It’s believed that all the major telecom carriers will have launched standalone (SA) 5G at some point in 2021.
Since April 2019, U.S. consumers have been provided a non-standalone (NSA) version of 5G while infrastructures and other considerations have been deployed. NSA is more of a watered-down version of 5G that combines some of 5G’s innovated features with the technology of its predecessor 4G.
Many observers feel that the 5G NR non-standalone mode has made sense for mobile operators looking to deliver better data throughput quickly or to handle urgent LTE congestion. This because it allows these operators to leverage their existing network assets rather than deploying a completely new end-to-end 5G network.
In other words, NSA 5G allows an operator to launch 5G quickly for eMBB to gain thought and market leadership. Additionally, operators can leverage their existing LTE/VoLTE footprint to utilize their LTE installed base and increase capacity.
On the other hand, with the purer 5G ready to launch in all quarters, mobile operators wanting to offer new services to Industry 4.0 and the like will be better served because 5G NR standalone is better aligned to support the new cases and unlock the power of the next-generation mobile technology.
The SA version, which does not rely on LTE, allows an operator to address massive machine-to-machine communications, or ultrareliable low latency IoT. It also provides network slicing functionality.
5G SA technology is expected to attract the most customers, especially those targeting new verticals that want to tap into new 5G use cases requiring ultra-low latency and Edge computing.
5G NR SA will also allow industrial verticals to benefit from the performance advantages claimed by 5G exponents.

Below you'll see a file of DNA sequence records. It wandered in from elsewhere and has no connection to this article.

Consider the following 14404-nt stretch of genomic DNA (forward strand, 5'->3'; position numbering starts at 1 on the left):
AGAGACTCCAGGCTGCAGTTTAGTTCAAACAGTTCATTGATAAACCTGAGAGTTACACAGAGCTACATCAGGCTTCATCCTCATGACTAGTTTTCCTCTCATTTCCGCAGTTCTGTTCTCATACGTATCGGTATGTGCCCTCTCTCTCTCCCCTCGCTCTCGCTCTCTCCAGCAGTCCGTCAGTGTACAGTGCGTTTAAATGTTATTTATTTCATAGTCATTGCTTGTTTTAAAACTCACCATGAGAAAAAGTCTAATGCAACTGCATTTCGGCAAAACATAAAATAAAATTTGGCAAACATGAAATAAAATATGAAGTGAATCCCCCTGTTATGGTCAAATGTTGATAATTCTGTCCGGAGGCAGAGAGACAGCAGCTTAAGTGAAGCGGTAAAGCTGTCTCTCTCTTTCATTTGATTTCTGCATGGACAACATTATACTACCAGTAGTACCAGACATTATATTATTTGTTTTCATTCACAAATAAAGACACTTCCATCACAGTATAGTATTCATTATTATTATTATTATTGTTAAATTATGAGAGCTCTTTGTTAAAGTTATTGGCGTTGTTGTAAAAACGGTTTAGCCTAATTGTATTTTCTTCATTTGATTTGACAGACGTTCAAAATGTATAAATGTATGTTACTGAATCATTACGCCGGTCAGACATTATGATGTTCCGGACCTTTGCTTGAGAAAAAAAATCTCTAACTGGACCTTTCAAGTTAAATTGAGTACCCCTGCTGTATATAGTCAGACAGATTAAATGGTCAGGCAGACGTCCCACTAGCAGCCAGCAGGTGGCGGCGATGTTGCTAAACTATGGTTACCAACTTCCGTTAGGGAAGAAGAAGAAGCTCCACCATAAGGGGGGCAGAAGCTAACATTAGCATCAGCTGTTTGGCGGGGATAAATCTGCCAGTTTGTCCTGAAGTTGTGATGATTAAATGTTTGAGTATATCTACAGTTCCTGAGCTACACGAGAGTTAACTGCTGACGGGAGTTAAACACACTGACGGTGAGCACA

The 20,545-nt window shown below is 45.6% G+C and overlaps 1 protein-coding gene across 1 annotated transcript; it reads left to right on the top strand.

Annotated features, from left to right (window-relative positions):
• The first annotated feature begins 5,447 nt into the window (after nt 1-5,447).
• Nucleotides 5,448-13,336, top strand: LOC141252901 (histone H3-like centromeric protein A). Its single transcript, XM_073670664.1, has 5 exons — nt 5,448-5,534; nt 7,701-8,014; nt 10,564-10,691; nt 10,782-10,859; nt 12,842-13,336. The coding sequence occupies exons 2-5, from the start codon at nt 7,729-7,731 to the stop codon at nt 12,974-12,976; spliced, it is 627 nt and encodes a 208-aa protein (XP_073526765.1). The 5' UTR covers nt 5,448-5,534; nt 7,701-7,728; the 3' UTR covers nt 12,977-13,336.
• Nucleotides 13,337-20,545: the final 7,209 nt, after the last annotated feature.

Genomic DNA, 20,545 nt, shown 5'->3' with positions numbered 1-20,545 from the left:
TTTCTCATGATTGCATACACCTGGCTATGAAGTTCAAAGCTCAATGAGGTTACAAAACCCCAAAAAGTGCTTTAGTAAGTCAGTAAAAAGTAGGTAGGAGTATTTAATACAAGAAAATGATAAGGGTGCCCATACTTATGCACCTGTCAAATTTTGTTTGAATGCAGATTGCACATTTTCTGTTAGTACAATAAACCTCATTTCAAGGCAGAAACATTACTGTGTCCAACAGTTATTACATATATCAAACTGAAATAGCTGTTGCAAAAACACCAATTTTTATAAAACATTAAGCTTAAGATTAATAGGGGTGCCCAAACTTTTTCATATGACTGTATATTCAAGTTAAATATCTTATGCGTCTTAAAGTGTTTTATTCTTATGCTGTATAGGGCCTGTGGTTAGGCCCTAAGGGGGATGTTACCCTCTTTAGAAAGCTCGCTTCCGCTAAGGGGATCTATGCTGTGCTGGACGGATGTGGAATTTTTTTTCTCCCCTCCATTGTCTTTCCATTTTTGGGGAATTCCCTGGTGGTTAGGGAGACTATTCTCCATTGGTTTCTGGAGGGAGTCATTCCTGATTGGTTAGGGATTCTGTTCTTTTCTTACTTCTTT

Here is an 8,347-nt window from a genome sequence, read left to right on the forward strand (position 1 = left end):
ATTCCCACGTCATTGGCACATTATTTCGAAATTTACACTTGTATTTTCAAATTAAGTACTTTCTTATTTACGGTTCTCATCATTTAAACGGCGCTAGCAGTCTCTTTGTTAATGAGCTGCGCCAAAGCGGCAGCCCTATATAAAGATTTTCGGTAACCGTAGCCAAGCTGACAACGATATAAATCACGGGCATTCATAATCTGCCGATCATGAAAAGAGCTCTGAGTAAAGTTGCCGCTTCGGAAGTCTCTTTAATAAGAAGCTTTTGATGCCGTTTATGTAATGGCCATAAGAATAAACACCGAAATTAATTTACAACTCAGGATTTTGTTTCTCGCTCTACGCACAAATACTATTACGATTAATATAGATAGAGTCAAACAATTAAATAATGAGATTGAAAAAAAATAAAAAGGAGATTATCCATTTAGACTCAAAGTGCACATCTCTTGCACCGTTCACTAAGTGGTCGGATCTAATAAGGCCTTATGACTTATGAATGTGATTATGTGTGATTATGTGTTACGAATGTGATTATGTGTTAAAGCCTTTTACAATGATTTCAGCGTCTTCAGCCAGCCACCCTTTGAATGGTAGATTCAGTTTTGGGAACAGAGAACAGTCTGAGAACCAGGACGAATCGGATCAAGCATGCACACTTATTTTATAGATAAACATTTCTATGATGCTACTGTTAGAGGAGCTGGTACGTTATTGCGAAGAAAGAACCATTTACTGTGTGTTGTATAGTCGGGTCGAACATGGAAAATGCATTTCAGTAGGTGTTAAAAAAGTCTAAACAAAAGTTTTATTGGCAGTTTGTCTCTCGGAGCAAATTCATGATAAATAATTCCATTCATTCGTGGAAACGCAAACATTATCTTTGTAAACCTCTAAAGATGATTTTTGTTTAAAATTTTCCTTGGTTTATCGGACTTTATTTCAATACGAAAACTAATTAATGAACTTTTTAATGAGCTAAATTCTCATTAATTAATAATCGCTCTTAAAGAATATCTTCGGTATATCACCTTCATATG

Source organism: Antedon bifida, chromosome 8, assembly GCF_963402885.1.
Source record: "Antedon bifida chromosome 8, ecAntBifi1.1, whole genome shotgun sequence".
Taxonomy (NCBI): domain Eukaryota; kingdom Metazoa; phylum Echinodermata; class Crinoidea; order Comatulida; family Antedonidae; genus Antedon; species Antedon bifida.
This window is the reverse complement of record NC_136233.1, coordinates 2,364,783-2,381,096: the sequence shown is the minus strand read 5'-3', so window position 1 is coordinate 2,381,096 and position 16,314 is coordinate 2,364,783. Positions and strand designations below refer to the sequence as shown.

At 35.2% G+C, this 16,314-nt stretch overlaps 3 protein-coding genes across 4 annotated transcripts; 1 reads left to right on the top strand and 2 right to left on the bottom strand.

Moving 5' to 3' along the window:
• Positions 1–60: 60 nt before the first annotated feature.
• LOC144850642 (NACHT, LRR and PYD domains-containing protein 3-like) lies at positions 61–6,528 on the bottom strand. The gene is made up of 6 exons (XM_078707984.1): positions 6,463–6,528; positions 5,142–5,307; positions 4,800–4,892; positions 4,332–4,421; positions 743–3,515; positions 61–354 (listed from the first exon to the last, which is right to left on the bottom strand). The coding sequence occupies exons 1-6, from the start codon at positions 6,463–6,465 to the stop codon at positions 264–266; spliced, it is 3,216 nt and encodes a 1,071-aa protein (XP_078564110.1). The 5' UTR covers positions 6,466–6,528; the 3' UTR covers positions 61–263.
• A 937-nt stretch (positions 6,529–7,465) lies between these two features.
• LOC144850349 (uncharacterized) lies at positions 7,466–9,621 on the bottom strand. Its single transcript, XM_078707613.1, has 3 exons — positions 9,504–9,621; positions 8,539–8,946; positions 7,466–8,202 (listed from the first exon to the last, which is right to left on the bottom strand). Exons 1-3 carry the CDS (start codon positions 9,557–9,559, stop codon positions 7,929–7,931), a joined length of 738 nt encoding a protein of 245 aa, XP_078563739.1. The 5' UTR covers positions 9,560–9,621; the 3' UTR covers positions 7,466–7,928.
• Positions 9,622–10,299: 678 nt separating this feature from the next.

3GPP finalized the standalone 5G NR standard in 2018. Standalone 5G NR will have a new end-to-end architecture that will use mm-Waves and sub-GHz frequencies. Standalone 5G NR will also use enhanced mobile broadband (eMBB), Ultra-reliable and low latency communications (URLLC) and Massive machine type communications (mMTC) to provide multi-gigabit data rates with improved efficiency and lower costs.
Most industry experts believe the transition to SA 5G is going to depend largely on the spectrum assets that each operator has. For example, an operator with a significant amount of lower-band spectrum that can be dedicated to 5G would have an easier time going to SA for coverage reasons.
Want to learn more? Tonex offers 5G Wireless Networks Training | The Fundamentals, a 2-day course that covers the fundamentals of the 5G mobile communication system, standardized by 3rd Generation Partnership Project, ITU-T and others bodies.
Additionally, Tonex also offers 20 more cutting edge 5G Wireless courses with titles like:
For more information, questions, comments, contact us.